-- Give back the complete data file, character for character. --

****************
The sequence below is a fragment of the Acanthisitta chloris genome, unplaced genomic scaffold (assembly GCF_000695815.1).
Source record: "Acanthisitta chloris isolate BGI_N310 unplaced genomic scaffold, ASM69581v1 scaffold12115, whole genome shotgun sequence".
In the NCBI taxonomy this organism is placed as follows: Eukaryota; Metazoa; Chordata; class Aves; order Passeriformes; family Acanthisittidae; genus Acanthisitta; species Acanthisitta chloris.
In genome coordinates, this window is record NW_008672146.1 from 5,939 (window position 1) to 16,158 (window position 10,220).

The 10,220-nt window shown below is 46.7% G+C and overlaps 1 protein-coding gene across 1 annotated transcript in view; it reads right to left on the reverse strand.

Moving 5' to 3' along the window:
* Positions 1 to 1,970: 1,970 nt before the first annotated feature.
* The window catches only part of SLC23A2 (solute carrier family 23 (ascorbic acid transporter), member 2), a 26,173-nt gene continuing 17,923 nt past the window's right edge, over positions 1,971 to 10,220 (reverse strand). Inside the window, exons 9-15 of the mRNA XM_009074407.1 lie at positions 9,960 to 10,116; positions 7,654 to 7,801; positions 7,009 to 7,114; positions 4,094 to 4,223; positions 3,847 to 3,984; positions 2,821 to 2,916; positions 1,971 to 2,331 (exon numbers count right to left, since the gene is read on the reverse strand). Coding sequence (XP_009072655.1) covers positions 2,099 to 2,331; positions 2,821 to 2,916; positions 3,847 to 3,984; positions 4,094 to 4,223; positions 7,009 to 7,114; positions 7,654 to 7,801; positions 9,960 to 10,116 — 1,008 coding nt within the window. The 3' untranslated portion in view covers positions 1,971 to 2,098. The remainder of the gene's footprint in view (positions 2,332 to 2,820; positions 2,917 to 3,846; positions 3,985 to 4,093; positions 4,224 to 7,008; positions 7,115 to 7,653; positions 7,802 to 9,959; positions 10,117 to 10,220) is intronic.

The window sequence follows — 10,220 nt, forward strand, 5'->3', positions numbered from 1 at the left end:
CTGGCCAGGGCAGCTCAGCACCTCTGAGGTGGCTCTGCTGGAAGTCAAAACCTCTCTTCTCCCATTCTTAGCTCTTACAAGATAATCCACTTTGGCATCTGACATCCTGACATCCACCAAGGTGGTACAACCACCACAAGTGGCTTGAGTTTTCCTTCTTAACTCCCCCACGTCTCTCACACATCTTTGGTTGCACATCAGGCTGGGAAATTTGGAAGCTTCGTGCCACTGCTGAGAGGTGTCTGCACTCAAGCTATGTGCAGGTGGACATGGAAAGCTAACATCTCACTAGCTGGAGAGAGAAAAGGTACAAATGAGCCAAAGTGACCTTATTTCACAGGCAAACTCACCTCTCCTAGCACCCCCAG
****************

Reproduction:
The sequence below is a fragment of the Acanthisitta chloris genome, unplaced genomic scaffold (assembly GCF_000695815.1).
Source record: "Acanthisitta chloris isolate BGI_N310 unplaced genomic scaffold, ASM69581v1 scaffold12115, whole genome shotgun sequence".
In the NCBI taxonomy this organism is placed as follows: Eukaryota; Metazoa; Chordata; class Aves; order Passeriformes; family Acanthisittidae; genus Acanthisitta; species Acanthisitta chloris.
In genome coordinates, this window is record NW_008672146.1 from 5,939 (window position 1) to 16,158 (window position 10,220).

The 10,220-nt window shown below is 46.7% G+C and overlaps 1 protein-coding gene across 1 annotated transcript in view; it reads right to left on the reverse strand.

Moving 5' to 3' along the window:
* Positions 1 to 1,970: 1,970 nt before the first annotated feature.
* The window catches only part of SLC23A2 (solute carrier family 23 (ascorbic acid transporter), member 2), a 26,173-nt gene continuing 17,923 nt past the window's right edge, over positions 1,971 to 10,220 (reverse strand). Inside the window, exons 9-15 of the mRNA XM_009074407.1 lie at positions 9,960 to 10,116; positions 7,654 to 7,801; positions 7,009 to 7,114; positions 4,094 to 4,223; positions 3,847 to 3,984; positions 2,821 to 2,916; positions 1,971 to 2,331 (exon numbers count right to left, since the gene is read on the reverse strand). Coding sequence (XP_009072655.1) covers positions 2,099 to 2,331; positions 2,821 to 2,916; positions 3,847 to 3,984; positions 4,094 to 4,223; positions 7,009 to 7,114; positions 7,654 to 7,801; positions 9,960 to 10,116 — 1,008 coding nt within the window. The 3' untranslated portion in view covers positions 1,971 to 2,098. The remainder of the gene's footprint in view (positions 2,332 to 2,820; positions 2,917 to 3,846; positions 3,985 to 4,093; positions 4,224 to 7,008; positions 7,115 to 7,653; positions 7,802 to 9,959; positions 10,117 to 10,220) is intronic.

The window sequence follows — 10,220 nt, forward strand, 5'->3', positions numbered from 1 at the left end:
CTGGCCAGGGCAGCTCAGCACCTCTGAGGTGGCTCTGCTGGAAGTCAAAACCTCTCTTCTCCCATTCTTAGCTCTTACAAGATAATCCACTTTGGCATCTGACATCCTGACATCCACCAAGGTGGTACAACCACCACAAGTGGCTTGAGTTTTCCTTCTTAACTCCCCCACGTCTCTCACACATCTTTGGTTGCACATCAGGCTGGGAAATTTGGAAGCTTCGTGCCACTGCTGAGAGGTGTCTGCACTCAAGCTATGTGCAGGTGGACATGGAAAGCTAACATCTCACTAGCTGGAGAGAGAAAAGGTACAAATGAGCCAAAGTGACCTTATTTCACAGGCAAACTCACCTCTCCTAGCACCCCCAG